Hopefully this little overview has given you a loose idea of how we present gymnastics for babies and if it sounds interesting then you should definitely give it a try!

What is the Goal of Baby Gymnastics?

Looking further at the goals of baby gymnastics should help make it clearer how babies can actually “do” gymnastics, but we promise, it’s simpler than it probably sounds.

Even before they’re born, babies are undergoing rapid muscle development in the womb. For many babies (and mums!) this shows as them wiggling, kicking, rolling and generally not staying still. Whilst almost universally a good sign of healthy development, the amount any baby moves is obviously different from any other, but movement in general is essential for their development.

Throughout childhood our muscles are developing constantly, but this is never as rapid as within the first 12 – 18 months. As such it is really important to help babies move as much as we can to aid the development of their joints, muscles, bones and ability to control their bodies to name but a few. It is this development that is the cornerstone of our baby gymnastics classes.

All of the activities in our classes will focus around developing one or more of the core developmental abilities that babies need to master to enable them to roll, crawl, balance, walk, run, and eventually climb, flip, somersault, and just about anything else you can think of. These core motor skills provide the foundation for all other movement in life and by practising and developing them early, we can give our little ones a great start.

Some Example Skills

We don’t want to bore you with a full, in-depth breakdown of our planning for each lesson, but during the class our instructors will explain what skill we’re working on to keep you informed. But seeing as we’re all here, let’s take a quick look at a few example skills:


Gentle and frequent stretching helps babies extend their range of movement by exercising their developing muscles. Providing some resistance and letting them push against you helps work the muscles harder and can quickly improve their flexibility.

Motor Skills

Encouraging babies to grab objects from around them, pick things up and shake them all aid in the development of their motor skills. Learning to control something as complicated as a hand is a lot for a baby, so playing with them and passing objects for them to grab can really help.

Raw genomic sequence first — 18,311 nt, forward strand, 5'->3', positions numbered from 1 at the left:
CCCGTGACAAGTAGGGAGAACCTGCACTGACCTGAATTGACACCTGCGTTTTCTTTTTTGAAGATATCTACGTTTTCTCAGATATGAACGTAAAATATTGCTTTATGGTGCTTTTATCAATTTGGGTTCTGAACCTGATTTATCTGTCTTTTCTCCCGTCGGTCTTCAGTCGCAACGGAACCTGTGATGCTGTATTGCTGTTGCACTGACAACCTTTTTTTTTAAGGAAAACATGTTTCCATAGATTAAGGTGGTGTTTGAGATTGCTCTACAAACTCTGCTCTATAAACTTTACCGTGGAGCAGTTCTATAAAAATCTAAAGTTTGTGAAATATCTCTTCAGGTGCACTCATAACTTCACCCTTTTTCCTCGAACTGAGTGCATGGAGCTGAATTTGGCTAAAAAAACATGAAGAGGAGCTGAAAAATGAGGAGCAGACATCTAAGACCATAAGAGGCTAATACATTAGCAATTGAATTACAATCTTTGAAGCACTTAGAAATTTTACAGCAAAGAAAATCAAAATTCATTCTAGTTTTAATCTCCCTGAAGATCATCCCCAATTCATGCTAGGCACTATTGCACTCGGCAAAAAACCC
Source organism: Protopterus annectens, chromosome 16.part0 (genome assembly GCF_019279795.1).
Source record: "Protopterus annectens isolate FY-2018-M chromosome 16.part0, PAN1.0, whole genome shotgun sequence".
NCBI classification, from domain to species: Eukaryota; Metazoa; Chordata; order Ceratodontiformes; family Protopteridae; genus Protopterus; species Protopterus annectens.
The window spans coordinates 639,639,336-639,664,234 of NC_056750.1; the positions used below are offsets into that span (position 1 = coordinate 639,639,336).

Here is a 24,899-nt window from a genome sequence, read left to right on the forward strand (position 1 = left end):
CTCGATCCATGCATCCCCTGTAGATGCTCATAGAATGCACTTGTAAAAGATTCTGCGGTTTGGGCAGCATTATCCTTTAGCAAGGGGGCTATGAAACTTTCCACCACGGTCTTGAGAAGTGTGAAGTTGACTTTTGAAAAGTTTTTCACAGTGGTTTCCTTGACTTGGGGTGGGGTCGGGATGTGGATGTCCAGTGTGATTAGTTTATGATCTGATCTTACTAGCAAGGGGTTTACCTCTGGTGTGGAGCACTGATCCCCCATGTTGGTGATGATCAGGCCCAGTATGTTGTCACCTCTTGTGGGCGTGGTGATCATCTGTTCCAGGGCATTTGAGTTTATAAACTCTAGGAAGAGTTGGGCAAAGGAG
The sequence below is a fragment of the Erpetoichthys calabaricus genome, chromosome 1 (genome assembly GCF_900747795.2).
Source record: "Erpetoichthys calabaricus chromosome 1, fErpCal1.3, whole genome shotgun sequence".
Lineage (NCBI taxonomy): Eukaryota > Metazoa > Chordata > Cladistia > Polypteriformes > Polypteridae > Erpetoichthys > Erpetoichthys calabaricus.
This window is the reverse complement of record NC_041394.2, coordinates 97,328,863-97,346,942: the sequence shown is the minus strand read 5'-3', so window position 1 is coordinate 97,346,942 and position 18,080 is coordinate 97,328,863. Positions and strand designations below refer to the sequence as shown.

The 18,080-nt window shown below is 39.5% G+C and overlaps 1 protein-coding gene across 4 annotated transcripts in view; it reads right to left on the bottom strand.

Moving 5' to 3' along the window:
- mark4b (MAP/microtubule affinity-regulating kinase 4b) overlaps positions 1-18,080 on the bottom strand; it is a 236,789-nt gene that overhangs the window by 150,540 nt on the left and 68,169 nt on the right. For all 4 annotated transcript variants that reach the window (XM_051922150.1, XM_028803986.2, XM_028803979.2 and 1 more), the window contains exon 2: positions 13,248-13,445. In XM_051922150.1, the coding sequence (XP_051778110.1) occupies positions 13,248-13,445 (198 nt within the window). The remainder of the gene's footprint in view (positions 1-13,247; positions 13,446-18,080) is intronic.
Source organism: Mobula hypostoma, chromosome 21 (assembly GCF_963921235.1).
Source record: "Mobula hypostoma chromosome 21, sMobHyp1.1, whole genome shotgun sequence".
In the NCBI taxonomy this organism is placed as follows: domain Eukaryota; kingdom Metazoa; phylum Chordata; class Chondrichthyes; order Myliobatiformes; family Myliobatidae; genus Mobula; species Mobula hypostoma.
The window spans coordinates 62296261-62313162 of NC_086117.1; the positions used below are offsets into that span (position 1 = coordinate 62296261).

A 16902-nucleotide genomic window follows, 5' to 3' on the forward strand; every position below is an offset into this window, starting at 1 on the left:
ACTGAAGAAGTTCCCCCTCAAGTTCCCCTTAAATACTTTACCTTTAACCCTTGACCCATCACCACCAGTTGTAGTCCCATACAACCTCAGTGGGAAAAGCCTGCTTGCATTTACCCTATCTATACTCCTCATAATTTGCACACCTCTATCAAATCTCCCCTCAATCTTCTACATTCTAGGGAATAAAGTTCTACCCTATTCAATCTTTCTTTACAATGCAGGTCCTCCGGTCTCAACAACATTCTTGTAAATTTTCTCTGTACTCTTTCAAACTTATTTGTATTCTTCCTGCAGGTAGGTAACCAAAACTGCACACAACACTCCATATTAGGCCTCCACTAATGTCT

Being Upside Down

Perhaps not the most obvious of skills, but being carefully turned upside down and rotated around is brilliant for developing balance. The more they are upside down (for very brief periods at a time!) then the more the fluid in their inner ears moves about and this is key to their developing sense of balance.


Babies are born with the instinctive ability to grab hold of anything that touches their palms, so make use of this! Giving them fingers to hold on to and gently lifting them up usually results in them holding on and working a lot of muscles in their upper bodies. In the gym this advances on to using a bar, but the development is the same.

From these and many other foundational skills, babies develop to take on the world and it is the goal of our baby gymnastics classes to help them achieve this in a fun and enjoyable way. Once they become toddlers there are further classes that are each designed to push their development and give them the skills they need to be healthy and happy. From that point our curriculum does start to become closer to a “traditional” gymnastics programme, but with all the same Gym Bubbas hallmarks they have been used to since they were little. For many this is simply fun and good exercise, but we have found that having access to this level of encouragement and development from an early age is nothing but beneficial for them.

So, how do babies do gymnastics? They don’t. They develop the skills and abilities they need to get moving, have fun and cause as much mischief as our instructors. But from this essential foundation they can grow into excellent gymnasts and develop healthy habits for life whilst having fun.

Doesn’t sound too bad, does it?